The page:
Writing a RIS/PACS success story
Indeed integration may be the glue that holds together all of the various facets. Moreover, mounting pressure on radiologists increases the importance of integration. That is, radiologists are expected to be key players in managing imaging utilization and communicating with referring physicians not only about the results of imaging studies but also prior to the ordering of studies. It’s an expectation that runs counter to traditional pressures of efficiency.
Without sufficient, robust integration, it becomes exceedingly difficult for radiologists to balance the need for efficiency with rising expectations for clinical collaboration and communication.
This lesson was confirmed in a study published in the July issue of Journal of American College of Radiology.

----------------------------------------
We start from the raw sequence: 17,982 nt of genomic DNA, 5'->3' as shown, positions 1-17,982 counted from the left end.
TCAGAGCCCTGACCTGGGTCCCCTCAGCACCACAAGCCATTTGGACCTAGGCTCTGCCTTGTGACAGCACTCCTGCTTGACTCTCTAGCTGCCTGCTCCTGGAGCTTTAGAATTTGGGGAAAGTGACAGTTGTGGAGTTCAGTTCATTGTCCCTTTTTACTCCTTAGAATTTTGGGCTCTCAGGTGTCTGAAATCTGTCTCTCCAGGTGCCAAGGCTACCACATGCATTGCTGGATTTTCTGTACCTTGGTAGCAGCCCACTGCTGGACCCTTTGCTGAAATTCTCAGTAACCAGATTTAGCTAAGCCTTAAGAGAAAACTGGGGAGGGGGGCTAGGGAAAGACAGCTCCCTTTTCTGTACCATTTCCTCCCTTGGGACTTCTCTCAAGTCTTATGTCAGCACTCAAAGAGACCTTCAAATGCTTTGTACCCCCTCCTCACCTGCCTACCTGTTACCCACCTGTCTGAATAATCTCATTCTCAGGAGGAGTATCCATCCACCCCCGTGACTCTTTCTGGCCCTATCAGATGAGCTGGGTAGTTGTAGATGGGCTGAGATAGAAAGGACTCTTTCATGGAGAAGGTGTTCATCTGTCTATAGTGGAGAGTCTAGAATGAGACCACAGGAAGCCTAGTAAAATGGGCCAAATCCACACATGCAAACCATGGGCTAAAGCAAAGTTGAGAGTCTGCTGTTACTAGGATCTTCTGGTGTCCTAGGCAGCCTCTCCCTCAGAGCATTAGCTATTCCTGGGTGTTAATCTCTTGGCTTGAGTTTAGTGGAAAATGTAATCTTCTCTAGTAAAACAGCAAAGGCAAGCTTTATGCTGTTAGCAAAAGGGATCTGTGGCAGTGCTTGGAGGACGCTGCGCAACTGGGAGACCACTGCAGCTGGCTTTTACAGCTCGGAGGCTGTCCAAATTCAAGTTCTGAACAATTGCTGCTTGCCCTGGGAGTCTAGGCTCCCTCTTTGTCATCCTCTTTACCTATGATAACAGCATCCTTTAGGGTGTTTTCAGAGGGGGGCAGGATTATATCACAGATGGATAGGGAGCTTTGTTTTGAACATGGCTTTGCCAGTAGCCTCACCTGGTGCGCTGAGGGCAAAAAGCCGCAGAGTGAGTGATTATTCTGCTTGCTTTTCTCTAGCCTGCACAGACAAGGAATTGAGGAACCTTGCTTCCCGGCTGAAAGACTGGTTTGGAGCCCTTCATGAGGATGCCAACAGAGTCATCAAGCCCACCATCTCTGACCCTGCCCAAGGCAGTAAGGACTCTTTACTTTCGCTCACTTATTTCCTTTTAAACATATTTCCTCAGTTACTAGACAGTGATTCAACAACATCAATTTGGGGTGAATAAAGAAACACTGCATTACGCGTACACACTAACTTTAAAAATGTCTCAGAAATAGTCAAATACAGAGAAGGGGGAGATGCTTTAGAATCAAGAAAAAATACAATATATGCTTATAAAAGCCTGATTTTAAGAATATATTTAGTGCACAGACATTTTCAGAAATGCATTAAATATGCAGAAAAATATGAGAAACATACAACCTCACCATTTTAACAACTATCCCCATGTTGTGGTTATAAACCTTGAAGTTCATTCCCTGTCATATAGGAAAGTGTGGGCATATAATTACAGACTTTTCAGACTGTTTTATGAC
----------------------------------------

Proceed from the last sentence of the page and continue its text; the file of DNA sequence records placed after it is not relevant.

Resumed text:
Matthew B. Morgan, MD, of the department of radiology at the University of Utah School of Medicine in Salt Lake City, and co-authors, reported that integrating decision support into PACS significantly increases the likelihood that physicians will use the software.
Equally critical, however, is the finding that integration should occur at the time of implementation. When the researchers tested physician use of the software when it was integrated several months after the initial implementation, users were less likely to use clinical decision support than physicians in a control group in which software was immediately integrated into PACS.
It’s a message that has been expressed hundreds and perhaps thousands of times in case studies and user groups. The Morgan study, however, amplifies the key role of integration by providing hard data about its value.
The upshot? As organizations are shopping for PACS and clinical software, they need to thoroughly assess integration capabilities and plan for robust integration from the get-go. Doing so sets the stage for physician adoption and efficient operations.
Do you have an integration success story? If so, please share it with us.
Lisa Fratt, Editor